Are the Girl Scout Cookies on Amazon Legit?

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Can it be? Can official Girl Scout Cookies be purchased on Amazon? It appears so. Although the window closed on the annual fundraising cookie bonanza back in March, several Amazon third-party sellers are offering boxes of Thin Mints, Samoas, and Tagalongs for between $8 and $10, a considerable markup from the $4 collected by Scouts selling directly to consumers.

While these enterprising suppliers may be satisfying cookie enthusiasts who missed their chance to buy directly from their local troop, they’re not doing much to underscore the whole point of selling boxes of sugar and lard in the first place. According to a Girl Scout spokesperson who spoke with New York Magazine, no legitimate Girl Scouts are selling the cookies on Amazon, meaning that the “financial literacy” component of the program—collecting money, interacting with customers, and making change—is lost. Worse, the markup that sellers are attributing to shipping and handling may not technically even be legal, with the spokesperson making allusions to getting lawyers involved to issue cease-and-desist letters.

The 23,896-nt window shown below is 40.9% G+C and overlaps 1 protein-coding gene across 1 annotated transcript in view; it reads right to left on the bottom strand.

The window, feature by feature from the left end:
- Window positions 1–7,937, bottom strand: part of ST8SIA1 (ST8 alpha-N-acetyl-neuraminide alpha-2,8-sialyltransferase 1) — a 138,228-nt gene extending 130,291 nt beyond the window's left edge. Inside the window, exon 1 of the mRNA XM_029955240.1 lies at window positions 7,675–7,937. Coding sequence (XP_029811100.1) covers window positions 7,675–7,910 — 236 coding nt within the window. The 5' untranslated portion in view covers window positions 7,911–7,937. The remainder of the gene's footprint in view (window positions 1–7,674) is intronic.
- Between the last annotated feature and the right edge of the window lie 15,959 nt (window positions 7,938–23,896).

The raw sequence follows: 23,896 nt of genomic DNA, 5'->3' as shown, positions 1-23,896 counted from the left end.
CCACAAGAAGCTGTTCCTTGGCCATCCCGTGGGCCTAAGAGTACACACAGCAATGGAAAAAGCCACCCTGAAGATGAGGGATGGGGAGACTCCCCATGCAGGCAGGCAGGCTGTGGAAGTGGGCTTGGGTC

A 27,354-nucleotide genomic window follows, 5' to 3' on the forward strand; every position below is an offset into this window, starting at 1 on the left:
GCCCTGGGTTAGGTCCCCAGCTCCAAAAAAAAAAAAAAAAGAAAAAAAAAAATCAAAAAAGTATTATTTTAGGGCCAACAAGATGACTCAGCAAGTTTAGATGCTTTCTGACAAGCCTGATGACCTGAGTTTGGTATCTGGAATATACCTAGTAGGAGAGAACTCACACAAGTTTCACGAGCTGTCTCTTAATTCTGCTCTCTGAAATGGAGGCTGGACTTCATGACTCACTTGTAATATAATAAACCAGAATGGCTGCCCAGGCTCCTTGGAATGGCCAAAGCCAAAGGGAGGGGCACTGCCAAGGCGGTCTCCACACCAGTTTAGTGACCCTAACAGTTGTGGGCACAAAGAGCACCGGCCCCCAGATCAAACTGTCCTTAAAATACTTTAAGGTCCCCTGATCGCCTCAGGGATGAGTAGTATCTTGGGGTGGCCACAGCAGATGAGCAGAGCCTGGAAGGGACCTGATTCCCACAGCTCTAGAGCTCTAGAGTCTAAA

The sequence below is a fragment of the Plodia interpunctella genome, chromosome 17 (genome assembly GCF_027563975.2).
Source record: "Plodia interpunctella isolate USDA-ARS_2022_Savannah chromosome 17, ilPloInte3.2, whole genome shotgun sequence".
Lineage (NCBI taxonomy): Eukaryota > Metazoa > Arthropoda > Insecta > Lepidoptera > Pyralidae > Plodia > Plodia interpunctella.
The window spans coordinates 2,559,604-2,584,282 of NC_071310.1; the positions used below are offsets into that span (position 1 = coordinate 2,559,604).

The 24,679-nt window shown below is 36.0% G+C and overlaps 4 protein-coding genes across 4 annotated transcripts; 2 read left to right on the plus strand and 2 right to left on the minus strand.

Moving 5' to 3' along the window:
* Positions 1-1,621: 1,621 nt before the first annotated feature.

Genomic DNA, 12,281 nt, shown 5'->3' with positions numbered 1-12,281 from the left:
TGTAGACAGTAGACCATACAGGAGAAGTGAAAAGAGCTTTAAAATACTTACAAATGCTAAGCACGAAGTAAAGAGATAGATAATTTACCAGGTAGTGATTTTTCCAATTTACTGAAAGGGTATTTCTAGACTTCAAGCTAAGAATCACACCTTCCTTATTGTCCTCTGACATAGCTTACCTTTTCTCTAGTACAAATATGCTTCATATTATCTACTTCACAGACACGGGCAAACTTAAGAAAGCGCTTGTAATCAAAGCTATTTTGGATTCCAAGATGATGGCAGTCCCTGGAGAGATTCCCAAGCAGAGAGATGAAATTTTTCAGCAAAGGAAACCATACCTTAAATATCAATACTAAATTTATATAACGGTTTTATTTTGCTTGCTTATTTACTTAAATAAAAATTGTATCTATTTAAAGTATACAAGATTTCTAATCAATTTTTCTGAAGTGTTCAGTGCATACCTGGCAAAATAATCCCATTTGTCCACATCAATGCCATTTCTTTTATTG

If you’re still after the cookies, you can try finding a lingering booth sale near you at If not, buyer beware. “We caution against sales of cookies bought online because you don’t really know,” the spokesperson said. “They can be expired. They can be from three or four years ago. We can’t guarantee they haven’t been opened or tampered with.”

[h/t New York]